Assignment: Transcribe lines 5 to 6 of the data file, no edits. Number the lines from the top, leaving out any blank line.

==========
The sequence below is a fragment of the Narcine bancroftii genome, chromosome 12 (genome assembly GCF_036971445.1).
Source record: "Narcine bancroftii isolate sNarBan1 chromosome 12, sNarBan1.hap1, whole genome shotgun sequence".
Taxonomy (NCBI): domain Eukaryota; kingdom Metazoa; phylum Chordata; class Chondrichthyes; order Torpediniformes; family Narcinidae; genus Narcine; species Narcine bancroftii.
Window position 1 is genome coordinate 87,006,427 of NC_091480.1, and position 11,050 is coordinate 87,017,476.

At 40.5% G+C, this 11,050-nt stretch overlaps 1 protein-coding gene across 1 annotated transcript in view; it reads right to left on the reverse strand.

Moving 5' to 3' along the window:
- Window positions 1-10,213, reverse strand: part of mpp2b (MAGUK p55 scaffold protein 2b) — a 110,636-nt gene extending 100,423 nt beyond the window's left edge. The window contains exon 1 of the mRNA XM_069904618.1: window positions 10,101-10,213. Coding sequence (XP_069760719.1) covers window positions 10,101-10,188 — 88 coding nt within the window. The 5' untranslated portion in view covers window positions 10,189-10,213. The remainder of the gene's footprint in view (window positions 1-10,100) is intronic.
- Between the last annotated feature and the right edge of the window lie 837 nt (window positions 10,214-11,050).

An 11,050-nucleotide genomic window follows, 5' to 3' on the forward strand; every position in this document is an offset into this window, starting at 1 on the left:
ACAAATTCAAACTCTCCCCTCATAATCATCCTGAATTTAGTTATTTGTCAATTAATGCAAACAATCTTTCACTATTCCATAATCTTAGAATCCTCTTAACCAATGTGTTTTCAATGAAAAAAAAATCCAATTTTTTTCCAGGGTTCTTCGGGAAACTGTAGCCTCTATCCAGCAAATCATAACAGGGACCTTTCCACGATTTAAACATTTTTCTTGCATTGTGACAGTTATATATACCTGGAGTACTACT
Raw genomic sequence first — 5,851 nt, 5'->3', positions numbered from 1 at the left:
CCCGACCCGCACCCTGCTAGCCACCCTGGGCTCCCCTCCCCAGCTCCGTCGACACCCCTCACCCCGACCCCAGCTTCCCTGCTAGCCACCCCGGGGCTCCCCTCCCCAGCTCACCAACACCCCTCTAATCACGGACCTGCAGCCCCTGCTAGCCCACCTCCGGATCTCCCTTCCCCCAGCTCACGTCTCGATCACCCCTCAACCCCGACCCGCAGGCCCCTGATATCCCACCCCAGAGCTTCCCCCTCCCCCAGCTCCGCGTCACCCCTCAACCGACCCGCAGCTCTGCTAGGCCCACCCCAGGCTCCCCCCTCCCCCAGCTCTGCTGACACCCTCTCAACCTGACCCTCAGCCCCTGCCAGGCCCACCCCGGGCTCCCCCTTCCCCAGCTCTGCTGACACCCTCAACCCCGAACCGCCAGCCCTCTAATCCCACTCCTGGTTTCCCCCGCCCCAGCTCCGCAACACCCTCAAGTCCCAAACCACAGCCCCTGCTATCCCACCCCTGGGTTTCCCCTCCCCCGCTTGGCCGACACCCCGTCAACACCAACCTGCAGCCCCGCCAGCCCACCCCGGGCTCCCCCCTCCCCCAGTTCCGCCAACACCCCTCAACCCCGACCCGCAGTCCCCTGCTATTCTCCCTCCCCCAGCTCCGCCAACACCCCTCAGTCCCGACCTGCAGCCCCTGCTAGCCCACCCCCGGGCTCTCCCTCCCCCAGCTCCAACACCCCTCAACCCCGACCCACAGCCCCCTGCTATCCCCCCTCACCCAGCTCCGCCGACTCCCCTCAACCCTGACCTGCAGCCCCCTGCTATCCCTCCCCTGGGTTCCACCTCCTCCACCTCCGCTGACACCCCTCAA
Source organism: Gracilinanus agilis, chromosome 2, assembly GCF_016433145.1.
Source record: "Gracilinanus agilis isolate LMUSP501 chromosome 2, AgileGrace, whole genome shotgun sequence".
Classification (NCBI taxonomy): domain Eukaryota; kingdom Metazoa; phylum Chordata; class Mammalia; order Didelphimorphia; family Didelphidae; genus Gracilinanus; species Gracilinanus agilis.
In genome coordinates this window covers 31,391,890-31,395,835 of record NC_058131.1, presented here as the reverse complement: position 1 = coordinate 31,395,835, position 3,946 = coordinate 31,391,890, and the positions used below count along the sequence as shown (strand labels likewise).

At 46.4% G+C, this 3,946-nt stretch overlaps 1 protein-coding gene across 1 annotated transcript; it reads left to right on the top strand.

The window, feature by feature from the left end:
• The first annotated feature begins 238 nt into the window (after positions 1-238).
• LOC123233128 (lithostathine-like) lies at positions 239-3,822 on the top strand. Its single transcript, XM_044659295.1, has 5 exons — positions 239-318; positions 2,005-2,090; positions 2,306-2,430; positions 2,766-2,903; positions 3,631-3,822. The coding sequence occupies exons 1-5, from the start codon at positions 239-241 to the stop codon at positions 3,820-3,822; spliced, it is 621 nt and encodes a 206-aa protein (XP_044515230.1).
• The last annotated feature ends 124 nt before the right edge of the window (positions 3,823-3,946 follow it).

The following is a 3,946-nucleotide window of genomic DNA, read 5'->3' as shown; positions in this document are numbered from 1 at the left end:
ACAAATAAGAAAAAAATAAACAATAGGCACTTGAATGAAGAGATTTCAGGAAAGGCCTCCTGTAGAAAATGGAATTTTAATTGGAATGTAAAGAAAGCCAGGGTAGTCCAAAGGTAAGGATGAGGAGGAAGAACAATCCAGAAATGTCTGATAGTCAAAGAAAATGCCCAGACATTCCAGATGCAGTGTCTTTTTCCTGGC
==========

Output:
At 40.5% G+C, this 11,050-nt stretch overlaps 1 protein-coding gene across 1 annotated transcript in view; it reads right to left on the reverse strand.

Moving 5' to 3' along the window: